Josh Noel

Beer, travel, other things.

Josh Noel is the author of "Barrel-Aged Stout and Selling Out: Goose Island, Anheuser-Busch and How Craft Beer Became Big Business" and writes about travel and beer for the Chicago Tribune.

A 25-year-old (or so) Goose Island menu

All sorts of history emerged as I reported Barrel-Aged Stout and Selling Out. Among it was this menu, provided by the indispensable Randy Mosher, from Goose Island's brewpub circa the early/mid 1990s.

Step into the craft beer time machine and a house salad costs a mere $2.50. Nachos come with "Goose Island's own salsa of chopped tomatoes, onions, jalapeños and cilantro." And the hamburger ($5.95 then; $16 now) is "Pure Angus beef topped with your choice of cheese (Wisconsin cheddar, blue, Swiss, jalapeño, jack or American), bacon, mushrooms, grilled onions and anything else you can think of, all on an onion roll."

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Most interesting, of course, is the beer. The menu features three core year-round beers: Golden Goose Pilsner, which had been a brewpub mainstay since opening in 1988; Honker's Ale, the only 1988 original that has endured throughout Goose Island's 30-year history (though the fading popularity of the easy drinking, malt forward style leaves it at the periphery these days); and Tanzen Gans Kolsch, likely one of the earliest examples of the kolsch style made by an American craft brewer.

The Brewmaster's Specials included another 19 beers that rotated seasonally, including a heretofore rarity in Chicago called IPA ("very strong, very bitter, very pale"). It was such a wildly different era that it wasn't IPA described on the menu as "hoppy" — that designation was saved for, of all things, Honker's Ale: "It has all the hallmarks of a great British bitter: dry, fruity, hoppy, with slightly lower carbonation, as is traditional."

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In addition to what is quite possibly the earliest example of an IPA made in Chicago, PMD Mild Ale is also of note among the Brewmaster's Specials. That beer provided one of my favorite anecdotes in the book. Greg Hall, Goose Island's longtime brewmaster (and the son of brewery founder John Hall), faced an endless battle when it came to educating customers. Here's an excerpt* from the book that explains the battle:

Greg used PMD Mild Ale as a means to educate or, as he put it, “fuck with people.” The people, in this case, were 1990s beer drinkers. Anheuser-Busch and Miller’s combined share of the U.S. beer market was 65 percent, which led many customers to issue a simple and mindless request when ordering at the bar: “I'll have your lightest beer.” Greg would inevitably respond with a frothy, chestnut brown pint of PMD Mild. He relished the quizzical looks that followed.

“I don’t want this, I want your lightest beer,” the customer would say.

“You want the lightest-colored beer, the lowest alcohol, or the fewest calories?” Greg would ask.

The fucking with was on.

“Fewest calories,” was the most common answer.

“That’s what I gave you.”

“But this is dark.”

“Do you want a low-calorie beer that’s easy to drink?”

“No, I want a light beer.”

And there it was, distilled into one sentence: the battle that Goose Island and the nation’s band of craft brewers — now up to nearly 400 — faced during the early 1990s. Anheuser-Busch, Miller, and Coors had zapped the American understanding of beer into one meaningless word: light. Or worse, lite.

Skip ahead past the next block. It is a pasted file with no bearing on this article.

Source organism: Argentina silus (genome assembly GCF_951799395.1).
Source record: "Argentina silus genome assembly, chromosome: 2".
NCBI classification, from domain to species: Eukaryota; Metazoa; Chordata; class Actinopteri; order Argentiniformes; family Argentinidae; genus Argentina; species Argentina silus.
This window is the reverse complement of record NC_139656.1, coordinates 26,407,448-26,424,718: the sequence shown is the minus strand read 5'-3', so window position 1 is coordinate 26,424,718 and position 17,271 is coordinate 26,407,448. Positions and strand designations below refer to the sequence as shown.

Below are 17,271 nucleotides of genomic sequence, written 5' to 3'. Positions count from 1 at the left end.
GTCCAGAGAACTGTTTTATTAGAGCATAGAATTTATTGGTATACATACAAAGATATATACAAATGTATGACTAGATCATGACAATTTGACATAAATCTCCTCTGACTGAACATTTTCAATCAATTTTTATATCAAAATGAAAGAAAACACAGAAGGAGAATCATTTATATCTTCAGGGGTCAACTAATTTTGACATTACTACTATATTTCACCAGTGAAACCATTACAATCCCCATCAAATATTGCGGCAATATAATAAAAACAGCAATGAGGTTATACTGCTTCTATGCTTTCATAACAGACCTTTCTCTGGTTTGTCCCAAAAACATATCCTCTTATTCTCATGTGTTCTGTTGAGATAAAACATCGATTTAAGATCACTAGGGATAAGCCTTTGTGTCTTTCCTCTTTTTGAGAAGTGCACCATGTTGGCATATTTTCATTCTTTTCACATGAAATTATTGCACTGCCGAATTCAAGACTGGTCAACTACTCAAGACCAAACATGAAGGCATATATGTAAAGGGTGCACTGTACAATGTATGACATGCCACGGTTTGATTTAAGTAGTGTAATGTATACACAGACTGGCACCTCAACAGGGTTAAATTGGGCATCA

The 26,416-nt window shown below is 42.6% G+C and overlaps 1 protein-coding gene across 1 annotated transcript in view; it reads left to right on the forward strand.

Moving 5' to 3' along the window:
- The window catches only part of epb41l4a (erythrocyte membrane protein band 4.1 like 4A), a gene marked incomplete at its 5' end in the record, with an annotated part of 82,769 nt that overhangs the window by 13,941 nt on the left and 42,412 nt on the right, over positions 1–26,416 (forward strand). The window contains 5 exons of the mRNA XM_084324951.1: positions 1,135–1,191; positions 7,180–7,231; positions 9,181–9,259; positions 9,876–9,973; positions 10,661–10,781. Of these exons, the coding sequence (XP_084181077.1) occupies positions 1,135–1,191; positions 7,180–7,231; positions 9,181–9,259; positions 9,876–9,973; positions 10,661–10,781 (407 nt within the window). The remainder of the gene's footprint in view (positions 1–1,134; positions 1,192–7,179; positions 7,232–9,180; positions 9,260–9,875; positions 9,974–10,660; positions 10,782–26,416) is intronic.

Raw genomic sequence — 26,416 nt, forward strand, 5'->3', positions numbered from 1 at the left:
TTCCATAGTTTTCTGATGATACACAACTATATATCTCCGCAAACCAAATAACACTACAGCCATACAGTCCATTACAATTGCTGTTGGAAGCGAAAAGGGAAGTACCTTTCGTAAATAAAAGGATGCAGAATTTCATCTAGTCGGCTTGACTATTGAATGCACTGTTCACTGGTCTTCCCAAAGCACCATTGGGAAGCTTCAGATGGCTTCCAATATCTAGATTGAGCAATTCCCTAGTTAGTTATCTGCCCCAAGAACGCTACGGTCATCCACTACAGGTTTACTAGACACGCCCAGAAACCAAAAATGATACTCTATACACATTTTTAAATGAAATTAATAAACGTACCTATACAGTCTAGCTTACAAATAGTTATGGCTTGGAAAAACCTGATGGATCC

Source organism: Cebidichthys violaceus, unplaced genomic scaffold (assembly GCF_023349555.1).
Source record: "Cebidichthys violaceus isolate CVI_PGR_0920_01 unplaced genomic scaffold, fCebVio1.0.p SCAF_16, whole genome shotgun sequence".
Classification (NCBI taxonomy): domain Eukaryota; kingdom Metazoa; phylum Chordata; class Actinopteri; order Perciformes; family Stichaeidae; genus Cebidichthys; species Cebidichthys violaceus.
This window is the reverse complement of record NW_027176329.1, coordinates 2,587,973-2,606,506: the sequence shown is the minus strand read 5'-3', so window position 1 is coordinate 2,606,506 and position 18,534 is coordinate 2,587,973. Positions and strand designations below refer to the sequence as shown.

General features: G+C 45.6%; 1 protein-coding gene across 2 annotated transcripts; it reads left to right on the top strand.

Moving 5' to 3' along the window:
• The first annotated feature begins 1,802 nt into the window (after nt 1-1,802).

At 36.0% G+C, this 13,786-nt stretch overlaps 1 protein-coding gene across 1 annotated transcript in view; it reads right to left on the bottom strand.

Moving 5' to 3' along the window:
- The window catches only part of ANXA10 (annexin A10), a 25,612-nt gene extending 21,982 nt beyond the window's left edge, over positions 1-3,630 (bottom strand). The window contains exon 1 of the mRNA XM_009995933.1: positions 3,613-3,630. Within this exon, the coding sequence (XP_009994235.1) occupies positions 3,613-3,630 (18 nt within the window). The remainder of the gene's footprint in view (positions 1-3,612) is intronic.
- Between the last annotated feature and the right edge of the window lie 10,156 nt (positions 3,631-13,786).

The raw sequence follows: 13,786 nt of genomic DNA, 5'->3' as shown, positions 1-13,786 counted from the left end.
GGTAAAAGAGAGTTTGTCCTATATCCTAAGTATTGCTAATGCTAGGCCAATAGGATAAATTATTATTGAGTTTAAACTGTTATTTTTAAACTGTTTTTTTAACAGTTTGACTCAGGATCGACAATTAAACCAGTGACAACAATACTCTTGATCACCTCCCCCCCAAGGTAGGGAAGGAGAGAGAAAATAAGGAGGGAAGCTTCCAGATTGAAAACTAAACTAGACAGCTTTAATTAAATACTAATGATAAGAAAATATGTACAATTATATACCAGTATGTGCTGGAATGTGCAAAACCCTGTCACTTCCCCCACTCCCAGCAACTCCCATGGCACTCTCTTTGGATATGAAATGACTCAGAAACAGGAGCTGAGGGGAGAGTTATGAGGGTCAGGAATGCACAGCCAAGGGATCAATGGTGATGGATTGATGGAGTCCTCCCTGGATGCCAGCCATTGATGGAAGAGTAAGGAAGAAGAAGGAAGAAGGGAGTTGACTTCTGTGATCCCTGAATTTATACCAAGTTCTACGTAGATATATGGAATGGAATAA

Light beer was more than the absence of color; it was a lack of aroma, taste, and flavor, a reduction of the American palate to the bland center of nothingness. It was a mindless, meaningless handle, and everything that every upstart brewery fought. Greg must have had the conversation a thousand times, and pissed off 998 people along the way. But he didn’t care. In 1992 PMD Mild Ale scored a gold medal at the Great American Beer Festival in the English Brown Ale category. The people who needed to get it got it.

Goose Island fought such battles daily. Most of its efforts came not with words, but with radical choice for 1990s beer drinkers.

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It was a time that a brewpub menu needed to speak to customers in the most basic language: "Goose Island is a 'brewpub,' that is, a small brewery which brews beer principally for consumption on premises," reads the back cover. "Each week the finest lagers and ales are produced in time honored, handcrafted tradition, served fresh to you." Also, check out "A Few Facts About Beer," from an inside flap:

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Goose Island's Clybourn Avenue location is a wholly different operation these days. It's a sleek slice of the world's largest beer company — marketing and experience, basically, as Anheuser-Busch pushes into American craft beer. Back then, however, the Goose Island pub was innovation, alternative and choice. It was the antidote to Anheuser-Busch. It was another era in beer where seemingly anything was in play — even a seven-ounce pour for a buck.

 * Barrel-Aged Stout and Selling Out: Goose Island, Anheuser-Busch and How Craft Beer Became Big Business  to be published June 1, 2018 by Chicago Review Press. Excerpt © 2017 Josh Noel.

*Barrel-Aged Stout and Selling Out: Goose Island, Anheuser-Busch and How Craft Beer Became Big Business to be published June 1, 2018 by Chicago Review Press. Excerpt © 2017 Josh Noel.

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John Reading

John Hall, founder of Goose Island Beer Co., on the porch behind his Chicago townhouse on a warm September afternoon, reading a draft of "Barrel-Aged Stout and Selling Out" for the first time, for fact checking purposes.

His verdict? "Good."